going and have largely led the charge in expelling minority ethnic groups by
      force. Police use of extreme force - live bullets rather than water cannons
      or tear gas - has also stirred ethnic passions.

      A fourth type of violence has now emerged, as displaced people carry back
      stories of horror and spur on calls of revenge in communities that had
      previously been peaceful. "Now we are seeing a communal response in areas
      where it has not happened before," says Ms. Wanyeki.

      Here is an excerpt related to the immediate and longer-term challenges:

      "Annan is right to think short- and long-term about the talks ahead. The
      election debacle can't be put off. A recount is not technically possible.
      That means a power-sharing agreement until new, fair elections can be held.
      Beyond that, Kenya must address the political and economic imbalance that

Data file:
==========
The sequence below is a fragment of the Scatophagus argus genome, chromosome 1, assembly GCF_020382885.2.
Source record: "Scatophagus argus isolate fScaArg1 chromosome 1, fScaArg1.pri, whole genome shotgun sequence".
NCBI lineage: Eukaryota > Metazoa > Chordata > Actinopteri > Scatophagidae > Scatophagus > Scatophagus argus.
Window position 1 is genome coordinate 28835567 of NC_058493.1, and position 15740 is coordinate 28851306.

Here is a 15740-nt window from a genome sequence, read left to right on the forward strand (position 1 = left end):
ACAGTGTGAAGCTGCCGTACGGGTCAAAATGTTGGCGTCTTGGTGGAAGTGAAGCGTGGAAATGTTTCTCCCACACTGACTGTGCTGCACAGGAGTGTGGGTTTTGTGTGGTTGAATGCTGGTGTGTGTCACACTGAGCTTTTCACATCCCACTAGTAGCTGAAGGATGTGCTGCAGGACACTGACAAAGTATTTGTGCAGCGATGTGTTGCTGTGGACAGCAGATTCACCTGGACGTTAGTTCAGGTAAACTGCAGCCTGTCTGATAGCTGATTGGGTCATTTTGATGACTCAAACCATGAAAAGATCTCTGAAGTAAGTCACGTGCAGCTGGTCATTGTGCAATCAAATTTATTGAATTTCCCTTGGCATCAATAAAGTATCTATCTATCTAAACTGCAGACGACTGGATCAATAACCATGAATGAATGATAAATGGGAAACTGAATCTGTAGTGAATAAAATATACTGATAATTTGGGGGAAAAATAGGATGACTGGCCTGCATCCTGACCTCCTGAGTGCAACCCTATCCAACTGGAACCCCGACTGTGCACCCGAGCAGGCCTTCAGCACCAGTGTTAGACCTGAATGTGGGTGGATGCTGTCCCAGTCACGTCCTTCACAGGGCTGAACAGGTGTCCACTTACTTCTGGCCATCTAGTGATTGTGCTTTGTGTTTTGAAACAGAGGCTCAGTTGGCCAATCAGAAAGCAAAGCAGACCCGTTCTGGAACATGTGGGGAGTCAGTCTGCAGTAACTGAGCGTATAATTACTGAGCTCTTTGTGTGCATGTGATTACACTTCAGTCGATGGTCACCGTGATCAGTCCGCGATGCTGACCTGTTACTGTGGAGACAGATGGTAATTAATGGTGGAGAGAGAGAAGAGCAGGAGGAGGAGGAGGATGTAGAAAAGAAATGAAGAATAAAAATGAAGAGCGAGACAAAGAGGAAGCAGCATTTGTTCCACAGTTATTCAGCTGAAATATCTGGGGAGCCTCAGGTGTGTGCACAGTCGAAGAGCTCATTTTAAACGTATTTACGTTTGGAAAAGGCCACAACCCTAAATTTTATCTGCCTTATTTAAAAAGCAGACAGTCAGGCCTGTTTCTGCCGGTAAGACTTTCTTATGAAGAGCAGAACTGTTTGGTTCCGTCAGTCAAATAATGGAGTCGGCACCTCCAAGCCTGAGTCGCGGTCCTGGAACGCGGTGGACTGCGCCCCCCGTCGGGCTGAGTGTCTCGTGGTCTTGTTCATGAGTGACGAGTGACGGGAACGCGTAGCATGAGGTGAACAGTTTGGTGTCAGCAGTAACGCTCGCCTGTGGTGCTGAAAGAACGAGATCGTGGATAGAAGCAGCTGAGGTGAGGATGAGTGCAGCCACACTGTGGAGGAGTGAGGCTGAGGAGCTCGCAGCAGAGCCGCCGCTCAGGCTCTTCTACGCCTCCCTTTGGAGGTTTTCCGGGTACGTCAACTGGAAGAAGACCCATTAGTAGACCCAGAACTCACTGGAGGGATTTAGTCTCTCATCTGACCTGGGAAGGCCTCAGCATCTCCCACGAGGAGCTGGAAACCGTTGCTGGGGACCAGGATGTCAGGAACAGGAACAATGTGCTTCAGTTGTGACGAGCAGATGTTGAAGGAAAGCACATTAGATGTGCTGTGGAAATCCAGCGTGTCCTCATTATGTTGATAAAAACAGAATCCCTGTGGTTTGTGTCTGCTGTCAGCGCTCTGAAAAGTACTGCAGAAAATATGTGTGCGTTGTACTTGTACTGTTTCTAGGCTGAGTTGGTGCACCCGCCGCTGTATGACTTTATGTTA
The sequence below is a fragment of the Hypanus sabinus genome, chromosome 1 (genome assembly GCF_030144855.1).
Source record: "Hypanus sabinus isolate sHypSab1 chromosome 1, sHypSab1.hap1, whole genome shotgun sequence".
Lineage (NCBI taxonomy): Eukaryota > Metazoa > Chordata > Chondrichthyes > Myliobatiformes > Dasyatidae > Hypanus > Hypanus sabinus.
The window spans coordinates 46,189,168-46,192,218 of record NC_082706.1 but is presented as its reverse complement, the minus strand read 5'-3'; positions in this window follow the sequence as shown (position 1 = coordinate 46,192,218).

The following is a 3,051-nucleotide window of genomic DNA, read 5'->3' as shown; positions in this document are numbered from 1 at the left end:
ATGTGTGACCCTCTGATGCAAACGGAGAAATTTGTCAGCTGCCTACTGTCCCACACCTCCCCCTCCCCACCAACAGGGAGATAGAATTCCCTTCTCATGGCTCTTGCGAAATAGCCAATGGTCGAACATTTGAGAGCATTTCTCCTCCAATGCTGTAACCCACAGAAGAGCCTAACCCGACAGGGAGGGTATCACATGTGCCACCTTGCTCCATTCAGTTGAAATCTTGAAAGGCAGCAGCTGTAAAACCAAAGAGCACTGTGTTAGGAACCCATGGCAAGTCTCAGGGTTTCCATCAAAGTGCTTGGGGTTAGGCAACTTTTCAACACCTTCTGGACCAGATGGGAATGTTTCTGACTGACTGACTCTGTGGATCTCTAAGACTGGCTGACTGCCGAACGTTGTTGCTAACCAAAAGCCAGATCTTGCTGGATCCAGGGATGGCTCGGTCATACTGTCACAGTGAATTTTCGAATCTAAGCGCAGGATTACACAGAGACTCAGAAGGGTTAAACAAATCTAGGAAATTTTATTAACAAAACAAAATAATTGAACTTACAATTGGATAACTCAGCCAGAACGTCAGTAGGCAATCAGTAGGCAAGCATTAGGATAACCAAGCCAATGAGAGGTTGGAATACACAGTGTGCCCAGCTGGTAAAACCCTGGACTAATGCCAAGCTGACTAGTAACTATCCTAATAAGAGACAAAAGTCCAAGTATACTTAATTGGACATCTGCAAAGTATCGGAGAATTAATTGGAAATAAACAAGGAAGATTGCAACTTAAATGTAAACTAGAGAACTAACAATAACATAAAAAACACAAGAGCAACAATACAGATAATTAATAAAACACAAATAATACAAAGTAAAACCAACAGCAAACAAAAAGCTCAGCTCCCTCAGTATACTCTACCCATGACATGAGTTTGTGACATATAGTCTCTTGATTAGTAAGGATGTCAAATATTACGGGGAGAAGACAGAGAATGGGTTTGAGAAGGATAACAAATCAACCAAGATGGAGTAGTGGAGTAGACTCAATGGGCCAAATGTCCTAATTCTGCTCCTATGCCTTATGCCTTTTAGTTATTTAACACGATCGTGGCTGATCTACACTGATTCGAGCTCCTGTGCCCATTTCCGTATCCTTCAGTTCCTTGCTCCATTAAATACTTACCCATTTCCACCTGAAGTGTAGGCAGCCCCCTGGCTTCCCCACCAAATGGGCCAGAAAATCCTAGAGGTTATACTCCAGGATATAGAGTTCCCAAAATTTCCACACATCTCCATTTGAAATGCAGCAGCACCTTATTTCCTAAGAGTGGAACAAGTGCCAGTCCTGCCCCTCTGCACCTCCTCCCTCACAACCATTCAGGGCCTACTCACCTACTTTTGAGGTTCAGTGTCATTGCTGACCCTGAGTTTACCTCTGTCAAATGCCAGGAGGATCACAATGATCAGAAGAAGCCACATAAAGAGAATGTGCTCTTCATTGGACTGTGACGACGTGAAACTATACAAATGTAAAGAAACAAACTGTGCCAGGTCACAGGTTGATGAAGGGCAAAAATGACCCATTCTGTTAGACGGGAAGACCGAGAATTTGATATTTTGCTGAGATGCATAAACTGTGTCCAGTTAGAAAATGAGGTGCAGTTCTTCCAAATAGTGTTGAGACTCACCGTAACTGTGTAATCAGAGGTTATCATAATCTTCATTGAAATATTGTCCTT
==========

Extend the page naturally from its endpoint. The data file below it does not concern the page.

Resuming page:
has favored the Kikuyu for decades. This can't happen without a rewrite of
      the Constitution, which indulges a presidency with impunity. And there must
      be a trustworthy process to settle land disputes, which are at the heart of
      the Rift Valley turmoil. "

      "'This crisis can be an opportunity, ' says Waiganjo Kamotho, a Nairobi
      attorney and political commentator, 'because it forces us as a country to
      resolve problems we have refused, and the government has refused, to
      consider as priorities.' "

      This last point may be the silver lining in an otherwise very dark cloud:
      crisis as opportunity to make needed changes. We hope and pray that the
      violent aspects of the crisis can be contained from here on out, and that
      changes will happen--perhaps not without some conflict--in a nonviolent and
      productive way.

      With love and blessings, Janet

      +254-722-388- 275
      PO BOX 13361 20100